The Infosys Prize in Humanities is awarded to Professor Sunil Amrith for his outstanding contributions to the history of migration, environmental history, and the history of international public health, and in recognition of his field-changing research on the interrelated past of contemporary Asia.
A History of Movement and Interconnectedness
Scope and Impact of Work
Sunil Amrith’s first book Decolonizing International Health: South and South-East Asia, 1930-1965 (2006) is a far-reaching study of the early history of the World Health Organization that skilfully brings ideas and institutions into a common framework of historical analysis. His second book Migration and Diaspora in Modern Asia (2011) is an authoritative survey of the great human drama of migration across Asia during the last 150 years.
His third and most recent book Crossing the Bay of Bengal: The Furies of Nature and the Fortunes of Migrants (2013) presents a masterful, imaginative, and elegantly written narrative of the long history of a part of the Indian Ocean region that once acted as a maritime highway between India and China and was marked, in modern times, by imperial contests, the rise of port cities, and the movement of large numbers of people across territories. The book is based on a wide range of sources: both field visits and archival research in multiple countries. Amrith is able to bring into a seamless narrative and a single frame of analysis the climatic, geological, political, economic, institutional, and human connections that shaped the pasts of this bay, the largest in the world, and made this region into a vibrant and cosmopolitan center of global history.
Amrith’s path-breaking book will act as a model for humanist historians who seek to bring natural and human histories together in the broad field of global history. It will also go a long way towards breaking down the usual academic separation of South Asian and South East Asian histories.
Prof. Sunil Amrith is a historian of outstanding achievement, who has produced field-changing research on social, economic and environmental history of India and Southeast Asia, in a large transnational perspective. He is the Mehra Family Professor of South Asian Studies at Harvard University. He did his doctoral research at the University of Cambridge (2005).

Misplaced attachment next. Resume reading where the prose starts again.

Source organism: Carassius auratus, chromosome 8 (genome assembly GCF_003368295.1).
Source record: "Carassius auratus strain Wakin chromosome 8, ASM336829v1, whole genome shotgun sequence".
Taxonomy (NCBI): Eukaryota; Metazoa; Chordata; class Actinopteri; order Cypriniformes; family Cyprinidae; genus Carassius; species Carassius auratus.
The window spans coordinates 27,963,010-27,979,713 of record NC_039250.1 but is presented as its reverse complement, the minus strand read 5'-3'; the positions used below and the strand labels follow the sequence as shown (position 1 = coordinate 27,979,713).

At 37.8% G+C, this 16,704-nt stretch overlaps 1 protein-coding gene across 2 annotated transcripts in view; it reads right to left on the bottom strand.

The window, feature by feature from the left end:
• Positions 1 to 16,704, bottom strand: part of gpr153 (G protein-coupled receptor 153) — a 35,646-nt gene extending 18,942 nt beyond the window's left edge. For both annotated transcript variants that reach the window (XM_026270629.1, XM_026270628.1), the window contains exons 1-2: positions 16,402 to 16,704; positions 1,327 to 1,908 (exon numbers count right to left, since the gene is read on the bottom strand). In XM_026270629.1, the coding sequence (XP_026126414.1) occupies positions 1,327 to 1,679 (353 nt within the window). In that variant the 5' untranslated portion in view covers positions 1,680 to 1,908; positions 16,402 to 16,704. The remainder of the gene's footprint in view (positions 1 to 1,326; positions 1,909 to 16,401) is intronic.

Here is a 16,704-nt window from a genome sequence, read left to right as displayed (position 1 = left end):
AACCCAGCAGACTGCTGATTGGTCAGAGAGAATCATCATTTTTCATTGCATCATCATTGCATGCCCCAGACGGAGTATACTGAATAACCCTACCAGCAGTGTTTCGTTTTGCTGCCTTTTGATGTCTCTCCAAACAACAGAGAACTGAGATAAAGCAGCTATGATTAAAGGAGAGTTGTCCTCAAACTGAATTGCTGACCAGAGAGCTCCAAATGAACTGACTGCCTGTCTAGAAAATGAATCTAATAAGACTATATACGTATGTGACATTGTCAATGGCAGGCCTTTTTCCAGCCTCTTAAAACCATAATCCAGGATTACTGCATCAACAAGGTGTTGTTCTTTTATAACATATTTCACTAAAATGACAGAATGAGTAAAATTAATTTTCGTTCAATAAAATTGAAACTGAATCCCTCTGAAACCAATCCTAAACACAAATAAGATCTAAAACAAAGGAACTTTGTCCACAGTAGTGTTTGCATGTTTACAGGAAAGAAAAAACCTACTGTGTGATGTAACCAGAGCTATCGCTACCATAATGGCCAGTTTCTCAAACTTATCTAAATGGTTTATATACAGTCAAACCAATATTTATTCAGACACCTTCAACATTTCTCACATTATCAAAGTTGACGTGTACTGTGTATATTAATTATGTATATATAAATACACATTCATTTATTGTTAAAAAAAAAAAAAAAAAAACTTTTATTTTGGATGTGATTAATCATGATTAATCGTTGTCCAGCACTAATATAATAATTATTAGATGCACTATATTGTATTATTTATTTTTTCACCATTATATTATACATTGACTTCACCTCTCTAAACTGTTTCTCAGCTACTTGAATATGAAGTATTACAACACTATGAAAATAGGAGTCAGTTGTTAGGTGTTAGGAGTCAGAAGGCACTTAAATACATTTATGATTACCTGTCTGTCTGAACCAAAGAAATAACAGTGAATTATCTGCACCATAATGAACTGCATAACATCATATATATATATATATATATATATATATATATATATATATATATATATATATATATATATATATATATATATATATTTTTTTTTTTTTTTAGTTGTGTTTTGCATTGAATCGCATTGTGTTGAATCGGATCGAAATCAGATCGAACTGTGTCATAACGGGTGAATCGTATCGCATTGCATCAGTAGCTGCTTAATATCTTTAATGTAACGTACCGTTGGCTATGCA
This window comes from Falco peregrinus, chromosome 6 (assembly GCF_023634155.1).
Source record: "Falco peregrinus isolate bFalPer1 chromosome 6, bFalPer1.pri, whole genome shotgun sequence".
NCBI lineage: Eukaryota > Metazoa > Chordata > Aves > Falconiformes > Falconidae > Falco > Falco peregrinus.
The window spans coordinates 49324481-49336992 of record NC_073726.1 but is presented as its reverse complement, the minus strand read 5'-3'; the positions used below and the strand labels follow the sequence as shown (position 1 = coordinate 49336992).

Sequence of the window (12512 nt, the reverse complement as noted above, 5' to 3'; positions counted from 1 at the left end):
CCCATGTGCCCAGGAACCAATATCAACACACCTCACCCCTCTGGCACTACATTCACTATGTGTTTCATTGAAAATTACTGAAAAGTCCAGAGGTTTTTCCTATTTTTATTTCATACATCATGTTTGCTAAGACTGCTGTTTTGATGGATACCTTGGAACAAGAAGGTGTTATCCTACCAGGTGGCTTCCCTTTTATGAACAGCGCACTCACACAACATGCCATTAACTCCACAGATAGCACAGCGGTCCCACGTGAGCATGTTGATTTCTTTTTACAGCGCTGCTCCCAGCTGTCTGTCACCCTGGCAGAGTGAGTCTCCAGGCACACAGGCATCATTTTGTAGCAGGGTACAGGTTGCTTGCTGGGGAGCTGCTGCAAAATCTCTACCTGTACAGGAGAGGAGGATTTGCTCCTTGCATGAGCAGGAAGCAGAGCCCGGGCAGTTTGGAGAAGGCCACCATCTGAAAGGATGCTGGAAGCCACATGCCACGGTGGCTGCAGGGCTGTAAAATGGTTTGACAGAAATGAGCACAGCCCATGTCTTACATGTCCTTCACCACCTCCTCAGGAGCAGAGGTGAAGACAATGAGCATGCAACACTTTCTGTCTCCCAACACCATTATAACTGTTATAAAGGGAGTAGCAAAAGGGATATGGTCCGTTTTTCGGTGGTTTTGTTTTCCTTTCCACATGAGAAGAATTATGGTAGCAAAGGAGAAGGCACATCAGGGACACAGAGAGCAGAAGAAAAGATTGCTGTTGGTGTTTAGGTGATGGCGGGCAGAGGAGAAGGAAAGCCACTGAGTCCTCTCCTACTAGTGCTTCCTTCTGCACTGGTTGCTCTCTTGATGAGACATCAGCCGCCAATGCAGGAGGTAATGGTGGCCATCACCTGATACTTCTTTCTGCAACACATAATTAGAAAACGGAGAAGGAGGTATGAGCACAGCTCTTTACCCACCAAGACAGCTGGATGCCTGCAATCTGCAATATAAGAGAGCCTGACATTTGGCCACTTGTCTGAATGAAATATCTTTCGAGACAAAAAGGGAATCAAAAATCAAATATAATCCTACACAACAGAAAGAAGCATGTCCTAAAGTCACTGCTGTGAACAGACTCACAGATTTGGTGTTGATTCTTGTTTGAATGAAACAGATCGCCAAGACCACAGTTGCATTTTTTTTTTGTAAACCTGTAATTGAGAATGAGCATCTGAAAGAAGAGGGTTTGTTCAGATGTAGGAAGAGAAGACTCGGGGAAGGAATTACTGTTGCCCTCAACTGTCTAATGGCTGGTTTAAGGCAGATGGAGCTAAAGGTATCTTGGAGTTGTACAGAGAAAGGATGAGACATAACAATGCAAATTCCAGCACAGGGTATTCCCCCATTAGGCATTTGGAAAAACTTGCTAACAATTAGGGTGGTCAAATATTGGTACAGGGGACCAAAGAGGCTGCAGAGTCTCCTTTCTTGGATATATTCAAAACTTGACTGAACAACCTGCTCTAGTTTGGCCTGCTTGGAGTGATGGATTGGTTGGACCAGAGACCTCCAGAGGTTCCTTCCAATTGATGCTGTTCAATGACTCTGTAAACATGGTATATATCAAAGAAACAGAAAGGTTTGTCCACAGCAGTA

His range of work has varied from the international history of health management to studies of migration and the development of multi-ethnic societies in Asia. His work on the trans-regional movement of people, ideas and institutions has focused most recently on the Bay of Bengal connecting South and Southeast Asia.
B.A. (History), University of Cambridge
Ph.D. (History), University of Cambridge
Starts teaching modern Asian history at Birkbeck College, University of London and publishes Decolonizing International Health: India and Southeast Asia, 1930-65
Publishes Migration and Diaspora in Modern Asia
Publishes Crossing the Bay of Bengal
Appointed Professor of History at Harvard University
Wins Infosys Prize in Humanities
Wins the Macarthur 'Genius' Grant
Appointed Renu and Anand Dhawan Professor of History at Yale University
Wins the Dr. A.H. Heineken Prize for History 2022
Sunil Amrith is a brilliant historian of international public health and Asian migration. For his book Crossing the Bay of Bengal on Tamil migration from India and the Tamil diaspora in Southeast Asia, Amrith has skilfully mined archival records in London, Chennai and Singapore and conducted fieldwork in Tamil Nadu, Malaysia and Myanmar. In this scholarly work of exquisite craftsmanship, he has been able to weave together diverse forms of evidence into a coherent and illuminating historical narrative. Amrith’s writings have transformed every area of history on which he has worked.
"Sunil Amrith has not only helped us understand our social, economic and environmental past, he has also made us appreciate why history is such an exciting and rewarding subject, and so necessary for leading a critically informed life."